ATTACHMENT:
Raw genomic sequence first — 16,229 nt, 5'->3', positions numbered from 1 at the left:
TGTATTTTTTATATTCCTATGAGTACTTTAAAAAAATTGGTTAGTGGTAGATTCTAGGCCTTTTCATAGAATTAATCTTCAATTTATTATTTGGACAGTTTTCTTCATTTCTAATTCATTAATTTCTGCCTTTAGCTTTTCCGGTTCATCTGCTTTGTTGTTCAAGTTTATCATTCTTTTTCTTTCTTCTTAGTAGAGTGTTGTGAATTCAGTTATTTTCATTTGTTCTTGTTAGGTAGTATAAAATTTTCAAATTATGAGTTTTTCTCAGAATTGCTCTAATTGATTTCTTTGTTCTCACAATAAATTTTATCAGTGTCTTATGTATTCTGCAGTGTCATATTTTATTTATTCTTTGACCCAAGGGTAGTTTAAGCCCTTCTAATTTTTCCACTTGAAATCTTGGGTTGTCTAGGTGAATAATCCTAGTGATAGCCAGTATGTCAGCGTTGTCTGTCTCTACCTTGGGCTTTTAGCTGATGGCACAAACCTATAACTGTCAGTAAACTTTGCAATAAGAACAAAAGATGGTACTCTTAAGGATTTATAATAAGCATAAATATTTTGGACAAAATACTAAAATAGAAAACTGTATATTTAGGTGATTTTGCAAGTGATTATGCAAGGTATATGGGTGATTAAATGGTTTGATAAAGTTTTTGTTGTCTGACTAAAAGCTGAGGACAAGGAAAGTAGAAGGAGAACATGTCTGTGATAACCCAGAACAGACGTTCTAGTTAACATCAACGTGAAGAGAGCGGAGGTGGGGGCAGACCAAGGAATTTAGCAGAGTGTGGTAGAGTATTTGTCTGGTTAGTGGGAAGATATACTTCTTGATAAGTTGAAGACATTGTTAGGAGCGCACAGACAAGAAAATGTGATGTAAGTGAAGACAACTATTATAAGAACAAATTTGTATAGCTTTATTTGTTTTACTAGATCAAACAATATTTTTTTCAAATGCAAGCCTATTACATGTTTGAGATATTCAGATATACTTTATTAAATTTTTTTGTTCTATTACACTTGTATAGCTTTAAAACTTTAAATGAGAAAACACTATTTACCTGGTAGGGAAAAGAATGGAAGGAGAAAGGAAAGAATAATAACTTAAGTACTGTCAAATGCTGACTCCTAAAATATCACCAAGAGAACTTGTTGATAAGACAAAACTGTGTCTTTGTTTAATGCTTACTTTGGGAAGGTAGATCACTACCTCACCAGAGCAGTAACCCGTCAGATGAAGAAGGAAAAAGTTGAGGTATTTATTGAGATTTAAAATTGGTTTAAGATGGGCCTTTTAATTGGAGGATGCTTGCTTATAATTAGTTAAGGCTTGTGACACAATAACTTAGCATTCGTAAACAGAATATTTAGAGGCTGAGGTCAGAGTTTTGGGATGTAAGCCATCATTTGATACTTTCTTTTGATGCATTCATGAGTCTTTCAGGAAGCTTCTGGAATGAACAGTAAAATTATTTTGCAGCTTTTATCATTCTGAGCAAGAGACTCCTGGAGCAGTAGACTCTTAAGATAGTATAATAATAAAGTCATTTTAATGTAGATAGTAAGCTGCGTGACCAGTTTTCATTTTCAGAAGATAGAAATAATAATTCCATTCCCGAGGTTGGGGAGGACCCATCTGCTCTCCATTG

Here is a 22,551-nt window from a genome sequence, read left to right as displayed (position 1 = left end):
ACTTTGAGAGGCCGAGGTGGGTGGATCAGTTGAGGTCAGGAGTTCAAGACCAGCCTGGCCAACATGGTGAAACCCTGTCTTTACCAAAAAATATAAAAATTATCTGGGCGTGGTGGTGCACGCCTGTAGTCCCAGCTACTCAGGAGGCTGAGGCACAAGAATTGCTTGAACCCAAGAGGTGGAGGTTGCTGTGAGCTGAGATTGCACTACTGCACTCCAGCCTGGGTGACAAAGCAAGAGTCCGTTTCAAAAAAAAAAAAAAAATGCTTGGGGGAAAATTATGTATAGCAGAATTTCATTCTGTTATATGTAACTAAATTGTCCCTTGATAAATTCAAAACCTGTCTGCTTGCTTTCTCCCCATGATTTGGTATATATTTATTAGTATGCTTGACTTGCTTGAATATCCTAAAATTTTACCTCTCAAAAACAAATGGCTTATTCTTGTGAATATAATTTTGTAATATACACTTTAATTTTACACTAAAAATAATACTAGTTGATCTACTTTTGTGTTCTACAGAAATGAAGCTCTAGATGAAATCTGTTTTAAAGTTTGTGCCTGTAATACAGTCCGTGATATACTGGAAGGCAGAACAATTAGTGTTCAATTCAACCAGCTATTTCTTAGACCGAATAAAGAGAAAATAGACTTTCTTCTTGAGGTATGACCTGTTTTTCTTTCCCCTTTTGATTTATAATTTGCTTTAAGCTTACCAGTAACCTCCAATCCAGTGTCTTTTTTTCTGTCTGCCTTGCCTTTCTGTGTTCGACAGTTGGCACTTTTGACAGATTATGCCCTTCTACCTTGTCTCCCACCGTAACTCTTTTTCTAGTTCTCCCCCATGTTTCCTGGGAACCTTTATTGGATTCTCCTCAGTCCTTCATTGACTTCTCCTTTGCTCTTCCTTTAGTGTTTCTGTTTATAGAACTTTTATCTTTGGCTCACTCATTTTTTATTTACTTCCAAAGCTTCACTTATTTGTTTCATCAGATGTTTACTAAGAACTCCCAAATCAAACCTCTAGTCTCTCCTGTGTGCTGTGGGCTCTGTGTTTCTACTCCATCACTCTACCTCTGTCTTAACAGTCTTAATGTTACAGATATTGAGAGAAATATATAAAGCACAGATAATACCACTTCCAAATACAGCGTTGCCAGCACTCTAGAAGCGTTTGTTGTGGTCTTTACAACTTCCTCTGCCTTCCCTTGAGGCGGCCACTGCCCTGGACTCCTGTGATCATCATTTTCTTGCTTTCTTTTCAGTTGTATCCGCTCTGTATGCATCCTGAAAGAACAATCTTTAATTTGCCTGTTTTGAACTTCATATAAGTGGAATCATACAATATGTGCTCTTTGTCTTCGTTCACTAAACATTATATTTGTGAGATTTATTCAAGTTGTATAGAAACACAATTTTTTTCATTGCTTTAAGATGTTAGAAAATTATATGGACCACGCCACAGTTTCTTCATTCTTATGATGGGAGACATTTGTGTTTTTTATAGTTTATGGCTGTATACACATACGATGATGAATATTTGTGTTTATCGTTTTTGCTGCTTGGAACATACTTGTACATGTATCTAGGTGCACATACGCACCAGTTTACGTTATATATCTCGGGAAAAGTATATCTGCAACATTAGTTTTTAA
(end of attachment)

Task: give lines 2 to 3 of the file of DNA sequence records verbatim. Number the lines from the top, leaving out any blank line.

TGTATTTTTTATATTCCTATGAGTACTTTAAAAAAATTGGTTAGTGGTAGATTCTAGGCCTTTTCATAGAATTAATCTTCAATTTATTATTTGGACAGTTTTCTTCATTTCTAATTCATTAATTTCTGCCTTTAGCTTTTCCGGTTCATCTGCTTTGTTGTTCAAGTTTATCATTCTTTTTCTTTCTTCTTAGTAGAGTGTTGTGAATTCAGTTATTTTCATTTGTTCTTGTTAGGTAGTATAAAATTTTCAAATTATGAGTTTTTCTCAGAATTGCTCTAATTGATTTCTTTGTTCTCACAATAAATTTTATCAGTGTCTTATGTATTCTGCAGTGTCATATTTTATTTATTCTTTGACCCAAGGGTAGTTTAAGCCCTTCTAATTTTTCCACTTGAAATCTTGGGTTGTCTAGGTGAATAATCCTAGTGATAGCCAGTATGTCAGCGTTGTCTGTCTCTACCTTGGGCTTTTAGCTGATGGCACAAACCTATAACTGTCAGTAAACTTTGCAATAAGAACAAAAGATGGTACTCTTAAGGATTTATAATAAGCATAAATATTTTGGACAAAATACTAAAATAGAAAACTGTATATTTAGGTGATTTTGCAAGTGATTATGCAAGGTATATGGGTGATTAAATGGTTTGATAAAGTTTTTGTTGTCTGACTAAAAGCTGAGGACAAGGAAAGTAGAAGGAGAACATGTCTGTGATAACCCAGAACAGACGTTCTAGTTAACATCAACGTGAAGAGAGCGGAGGTGGGGGCAGACCAAGGAATTTAGCAGAGTGTGGTAGAGTATTTGTCTGGTTAGTGGGAAGATATACTTCTTGATAAGTTGAAGACATTGTTAGGAGCGCACAGACAAGAAAATGTGATGTAAGTGAAGACAACTATTATAAGAACAAATTTGTATAGCTTTATTTGTTTTACTAGATCAAACAATATTTTTTTCAAATGCAAGCCTATTACATGTTTGAGATATTCAGATATACTTTATTAAATTTTTTTGTTCTATTACACTTGTATAGCTTTAAAACTTTAAATGAGAAAACACTATTTACCTGGTAGGGAAAAGAATGGAAGGAGAAAGGAAAGAATAATAACTTAAGTACTGTCAAATGCTGACTCCTAAAATATCACCAAGAGAACTTGTTGATAAGACAAAACTGTGTCTTTGTTTAATGCTTACTTTGGGAAGGTAGATCACTACCTCACCAGAGCAGTAACCCGTCAGATGAAGAAGGAAAAAGTTGAGGTATTTATTGAGATTTAAAATTGGTTTAAGATGGGCCTTTTAATTGGAGGATGCTTGCTTATAATTAGTTAAGGCTTGTGACACAATAACTTAGCATTCGTAAACAGAATATTTAGAGGCTGAGGTCAGAGTTTTGGGATGTAAGCCATCATTTGATACTTTCTTTTGATGCATTCATGAGTCTTTCAGGAAGCTTCTGGAATGAACAGTAAAATTATTTTGCAGCTTTTATCATTCTGAGCAAGAGACTCCTGGAGCAGTAGACTCTTAAGATAGTATAATAATAAAGTCATTTTAATGTAGATAGTAAGCTGCGTGACCAGTTTTCATTTTCAGAAGATAGAAATAATAATTCCATTCCCGAGGTTGGGGAGGACCCATCTGCTCTCCATTG

Here is a 22,551-nt window from a genome sequence, read left to right as displayed (position 1 = left end):